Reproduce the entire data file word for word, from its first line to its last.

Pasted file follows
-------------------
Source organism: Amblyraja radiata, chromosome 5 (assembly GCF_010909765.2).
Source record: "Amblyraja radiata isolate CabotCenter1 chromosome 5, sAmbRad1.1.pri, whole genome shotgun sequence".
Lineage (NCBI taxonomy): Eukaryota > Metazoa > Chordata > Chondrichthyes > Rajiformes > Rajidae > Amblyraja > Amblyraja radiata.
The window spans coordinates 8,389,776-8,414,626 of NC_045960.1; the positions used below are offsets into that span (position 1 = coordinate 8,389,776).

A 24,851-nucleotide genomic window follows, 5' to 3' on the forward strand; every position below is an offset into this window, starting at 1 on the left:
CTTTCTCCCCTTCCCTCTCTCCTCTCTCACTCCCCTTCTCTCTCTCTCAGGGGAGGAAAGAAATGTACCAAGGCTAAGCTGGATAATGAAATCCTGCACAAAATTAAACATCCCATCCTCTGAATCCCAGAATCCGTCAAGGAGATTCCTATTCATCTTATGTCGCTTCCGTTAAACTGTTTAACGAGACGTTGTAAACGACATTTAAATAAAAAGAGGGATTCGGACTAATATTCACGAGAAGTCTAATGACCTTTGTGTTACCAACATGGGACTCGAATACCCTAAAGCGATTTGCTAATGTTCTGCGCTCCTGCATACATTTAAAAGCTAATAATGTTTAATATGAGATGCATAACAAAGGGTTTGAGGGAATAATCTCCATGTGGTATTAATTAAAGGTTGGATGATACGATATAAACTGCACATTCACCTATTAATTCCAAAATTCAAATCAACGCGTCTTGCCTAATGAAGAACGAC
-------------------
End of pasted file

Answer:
Source organism: Amblyraja radiata, chromosome 5 (assembly GCF_010909765.2).
Source record: "Amblyraja radiata isolate CabotCenter1 chromosome 5, sAmbRad1.1.pri, whole genome shotgun sequence".
Lineage (NCBI taxonomy): Eukaryota > Metazoa > Chordata > Chondrichthyes > Rajiformes > Rajidae > Amblyraja > Amblyraja radiata.
The window spans coordinates 8,389,776-8,414,626 of NC_045960.1; the positions used below are offsets into that span (position 1 = coordinate 8,389,776).

A 24,851-nucleotide genomic window follows, 5' to 3' on the forward strand; every position below is an offset into this window, starting at 1 on the left:
CTTTCTCCCCTTCCCTCTCTCCTCTCTCACTCCCCTTCTCTCTCTCTCAGGGGAGGAAAGAAATGTACCAAGGCTAAGCTGGATAATGAAATCCTGCACAAAATTAAACATCCCATCCTCTGAATCCCAGAATCCGTCAAGGAGATTCCTATTCATCTTATGTCGCTTCCGTTAAACTGTTTAACGAGACGTTGTAAACGACATTTAAATAAAAAGAGGGATTCGGACTAATATTCACGAGAAGTCTAATGACCTTTGTGTTACCAACATGGGACTCGAATACCCTAAAGCGATTTGCTAATGTTCTGCGCTCCTGCATACATTTAAAAGCTAATAATGTTTAATATGAGATGCATAACAAAGGGTTTGAGGGAATAATCTCCATGTGGTATTAATTAAAGGTTGGATGATACGATATAAACTGCACATTCACCTATTAATTCCAAAATTCAAATCAACGCGTCTTGCCTAATGAAGAACGAC